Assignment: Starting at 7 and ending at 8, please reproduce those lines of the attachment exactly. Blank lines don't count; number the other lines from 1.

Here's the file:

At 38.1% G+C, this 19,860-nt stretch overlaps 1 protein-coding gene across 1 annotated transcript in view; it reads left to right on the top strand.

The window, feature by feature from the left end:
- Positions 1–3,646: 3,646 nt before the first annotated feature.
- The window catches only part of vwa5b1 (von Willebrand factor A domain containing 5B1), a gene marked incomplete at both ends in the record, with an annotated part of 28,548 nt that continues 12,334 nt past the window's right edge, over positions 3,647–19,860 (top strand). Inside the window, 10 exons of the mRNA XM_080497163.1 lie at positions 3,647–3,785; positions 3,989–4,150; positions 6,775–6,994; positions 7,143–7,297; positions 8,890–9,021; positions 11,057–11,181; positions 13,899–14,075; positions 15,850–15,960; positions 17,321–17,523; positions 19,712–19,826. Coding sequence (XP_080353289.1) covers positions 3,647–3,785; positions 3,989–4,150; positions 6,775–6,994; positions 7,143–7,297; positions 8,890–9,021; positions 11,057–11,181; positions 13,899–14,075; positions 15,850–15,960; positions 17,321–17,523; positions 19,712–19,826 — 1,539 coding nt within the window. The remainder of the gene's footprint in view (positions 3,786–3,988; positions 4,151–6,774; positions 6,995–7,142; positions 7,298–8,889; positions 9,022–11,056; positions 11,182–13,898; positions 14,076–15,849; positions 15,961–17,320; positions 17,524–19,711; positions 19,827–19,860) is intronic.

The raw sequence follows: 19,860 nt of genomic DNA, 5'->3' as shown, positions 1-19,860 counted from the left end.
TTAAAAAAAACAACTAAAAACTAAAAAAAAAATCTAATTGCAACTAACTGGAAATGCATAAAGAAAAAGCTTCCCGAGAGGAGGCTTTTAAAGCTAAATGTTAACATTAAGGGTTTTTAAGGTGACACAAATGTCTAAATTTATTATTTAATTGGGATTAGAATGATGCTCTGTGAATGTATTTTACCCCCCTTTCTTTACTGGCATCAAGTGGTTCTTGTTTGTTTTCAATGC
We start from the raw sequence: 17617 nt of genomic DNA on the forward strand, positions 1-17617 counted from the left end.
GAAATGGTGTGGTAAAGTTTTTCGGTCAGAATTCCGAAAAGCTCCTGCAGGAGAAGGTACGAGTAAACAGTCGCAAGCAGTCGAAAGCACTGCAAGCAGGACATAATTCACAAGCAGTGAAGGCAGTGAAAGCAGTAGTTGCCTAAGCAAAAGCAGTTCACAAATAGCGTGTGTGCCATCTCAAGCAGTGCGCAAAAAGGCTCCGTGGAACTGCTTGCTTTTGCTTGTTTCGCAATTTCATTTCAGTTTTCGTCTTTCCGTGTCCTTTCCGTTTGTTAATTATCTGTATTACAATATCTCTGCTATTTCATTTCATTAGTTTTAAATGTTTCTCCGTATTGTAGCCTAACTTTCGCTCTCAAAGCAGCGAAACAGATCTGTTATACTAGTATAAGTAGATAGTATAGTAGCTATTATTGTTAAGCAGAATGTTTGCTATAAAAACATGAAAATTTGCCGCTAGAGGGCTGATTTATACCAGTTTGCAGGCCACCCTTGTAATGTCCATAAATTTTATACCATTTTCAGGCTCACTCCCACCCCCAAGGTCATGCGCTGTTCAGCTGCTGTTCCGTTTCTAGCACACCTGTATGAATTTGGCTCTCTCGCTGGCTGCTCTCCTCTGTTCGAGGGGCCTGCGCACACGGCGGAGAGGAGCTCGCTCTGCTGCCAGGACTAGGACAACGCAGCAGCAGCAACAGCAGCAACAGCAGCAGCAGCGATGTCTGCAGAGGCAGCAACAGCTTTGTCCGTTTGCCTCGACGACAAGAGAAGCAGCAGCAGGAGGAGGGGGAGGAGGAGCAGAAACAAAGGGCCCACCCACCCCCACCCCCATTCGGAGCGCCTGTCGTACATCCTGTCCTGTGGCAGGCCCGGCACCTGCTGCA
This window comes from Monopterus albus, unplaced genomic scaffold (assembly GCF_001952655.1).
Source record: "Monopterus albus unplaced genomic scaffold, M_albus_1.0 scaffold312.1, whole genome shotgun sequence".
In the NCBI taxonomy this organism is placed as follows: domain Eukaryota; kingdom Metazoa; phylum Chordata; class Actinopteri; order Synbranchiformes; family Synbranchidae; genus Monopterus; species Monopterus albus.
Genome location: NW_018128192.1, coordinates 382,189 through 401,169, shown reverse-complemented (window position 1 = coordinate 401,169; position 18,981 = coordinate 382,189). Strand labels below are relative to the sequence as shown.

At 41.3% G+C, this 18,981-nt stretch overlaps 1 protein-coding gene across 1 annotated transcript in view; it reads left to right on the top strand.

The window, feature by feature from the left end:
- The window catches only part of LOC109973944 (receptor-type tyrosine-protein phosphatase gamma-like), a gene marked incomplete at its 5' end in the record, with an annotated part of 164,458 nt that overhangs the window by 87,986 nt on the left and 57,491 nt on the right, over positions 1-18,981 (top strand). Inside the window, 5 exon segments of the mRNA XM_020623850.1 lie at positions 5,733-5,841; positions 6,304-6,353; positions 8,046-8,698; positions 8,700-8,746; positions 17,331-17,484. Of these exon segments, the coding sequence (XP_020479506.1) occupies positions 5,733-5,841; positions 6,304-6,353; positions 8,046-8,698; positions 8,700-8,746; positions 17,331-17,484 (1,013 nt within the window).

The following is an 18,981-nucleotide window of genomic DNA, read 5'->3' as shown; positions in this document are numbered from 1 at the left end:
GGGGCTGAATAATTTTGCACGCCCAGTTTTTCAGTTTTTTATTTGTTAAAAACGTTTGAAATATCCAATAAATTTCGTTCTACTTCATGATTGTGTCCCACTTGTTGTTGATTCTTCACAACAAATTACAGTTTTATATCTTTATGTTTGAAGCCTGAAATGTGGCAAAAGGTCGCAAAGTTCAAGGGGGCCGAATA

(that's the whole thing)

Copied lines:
We start from the raw sequence: 17617 nt of genomic DNA on the forward strand, positions 1-17617 counted from the left end.
GAAATGGTGTGGTAAAGTTTTTCGGTCAGAATTCCGAAAAGCTCCTGCAGGAGAAGGTACGAGTAAACAGTCGCAAGCAGTCGAAAGCACTGCAAGCAGGACATAATTCACAAGCAGTGAAGGCAGTGAAAGCAGTAGTTGCCTAAGCAAAAGCAGTTCACAAATAGCGTGTGTGCCATCTCAAGCAGTGCGCAAAAAGGCTCCGTGGAACTGCTTGCTTTTGCTTGTTTCGCAATTTCATTTCAGTTTTCGTCTTTCCGTGTCCTTTCCGTTTGTTAATTATCTGTATTACAATATCTCTGCTATTTCATTTCATTAGTTTTAAATGTTTCTCCGTATTGTAGCCTAACTTTCGCTCTCAAAGCAGCGAAACAGATCTGTTATACTAGTATAAGTAGATAGTATAGTAGCTATTATTGTTAAGCAGAATGTTTGCTATAAAAACATGAAAATTTGCCGCTAGAGGGCTGATTTATACCAGTTTGCAGGCCACCCTTGTAATGTCCATAAATTTTATACCATTTTCAGGCTCACTCCCACCCCCAAGGTCATGCGCTGTTCAGCTGCTGTTCCGTTTCTAGCACACCTGTATGAATTTGGCTCTCTCGCTGGCTGCTCTCCTCTGTTCGAGGGGCCTGCGCACACGGCGGAGAGGAGCTCGCTCTGCTGCCAGGACTAGGACAACGCAGCAGCAGCAACAGCAGCAACAGCAGCAGCAGCGATGTCTGCAGAGGCAGCAACAGCTTTGTCCGTTTGCCTCGACGACAAGAGAAGCAGCAGCAGGAGGAGGGGGAGGAGGAGCAGAAACAAAGGGCCCACCCACCCCCACCCCCATTCGGAGCGCCTGTCGTACATCCTGTCCTGTGGCAGGCCCGGCACCTGCTGCA